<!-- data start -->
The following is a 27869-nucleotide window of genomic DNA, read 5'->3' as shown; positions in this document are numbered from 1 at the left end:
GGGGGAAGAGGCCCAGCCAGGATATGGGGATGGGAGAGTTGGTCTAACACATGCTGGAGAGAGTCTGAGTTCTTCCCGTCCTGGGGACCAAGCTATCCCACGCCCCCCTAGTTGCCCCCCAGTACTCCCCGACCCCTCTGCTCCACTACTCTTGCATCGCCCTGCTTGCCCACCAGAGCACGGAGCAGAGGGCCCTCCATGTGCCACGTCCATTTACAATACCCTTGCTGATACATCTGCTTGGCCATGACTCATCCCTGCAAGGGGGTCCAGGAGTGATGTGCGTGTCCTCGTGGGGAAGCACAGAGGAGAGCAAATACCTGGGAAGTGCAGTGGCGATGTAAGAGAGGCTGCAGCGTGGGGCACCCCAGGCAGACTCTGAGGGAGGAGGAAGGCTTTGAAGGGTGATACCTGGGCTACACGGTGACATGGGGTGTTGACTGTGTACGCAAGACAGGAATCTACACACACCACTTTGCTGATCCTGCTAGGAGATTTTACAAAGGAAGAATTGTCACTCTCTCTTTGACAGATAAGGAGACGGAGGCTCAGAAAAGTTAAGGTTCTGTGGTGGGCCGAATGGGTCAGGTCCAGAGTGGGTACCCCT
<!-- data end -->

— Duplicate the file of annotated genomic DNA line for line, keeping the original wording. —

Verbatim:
The following is a 27869-nucleotide window of genomic DNA, read 5'->3' as shown; positions in this document are numbered from 1 at the left end:
GGGGGAAGAGGCCCAGCCAGGATATGGGGATGGGAGAGTTGGTCTAACACATGCTGGAGAGAGTCTGAGTTCTTCCCGTCCTGGGGACCAAGCTATCCCACGCCCCCCTAGTTGCCCCCCAGTACTCCCCGACCCCTCTGCTCCACTACTCTTGCATCGCCCTGCTTGCCCACCAGAGCACGGAGCAGAGGGCCCTCCATGTGCCACGTCCATTTACAATACCCTTGCTGATACATCTGCTTGGCCATGACTCATCCCTGCAAGGGGGTCCAGGAGTGATGTGCGTGTCCTCGTGGGGAAGCACAGAGGAGAGCAAATACCTGGGAAGTGCAGTGGCGATGTAAGAGAGGCTGCAGCGTGGGGCACCCCAGGCAGACTCTGAGGGAGGAGGAAGGCTTTGAAGGGTGATACCTGGGCTACACGGTGACATGGGGTGTTGACTGTGTACGCAAGACAGGAATCTACACACACCACTTTGCTGATCCTGCTAGGAGATTTTACAAAGGAAGAATTGTCACTCTCTCTTTGACAGATAAGGAGACGGAGGCTCAGAAAAGTTAAGGTTCTGTGGTGGGCCGAATGGGTCAGGTCCAGAGTGGGTACCCCT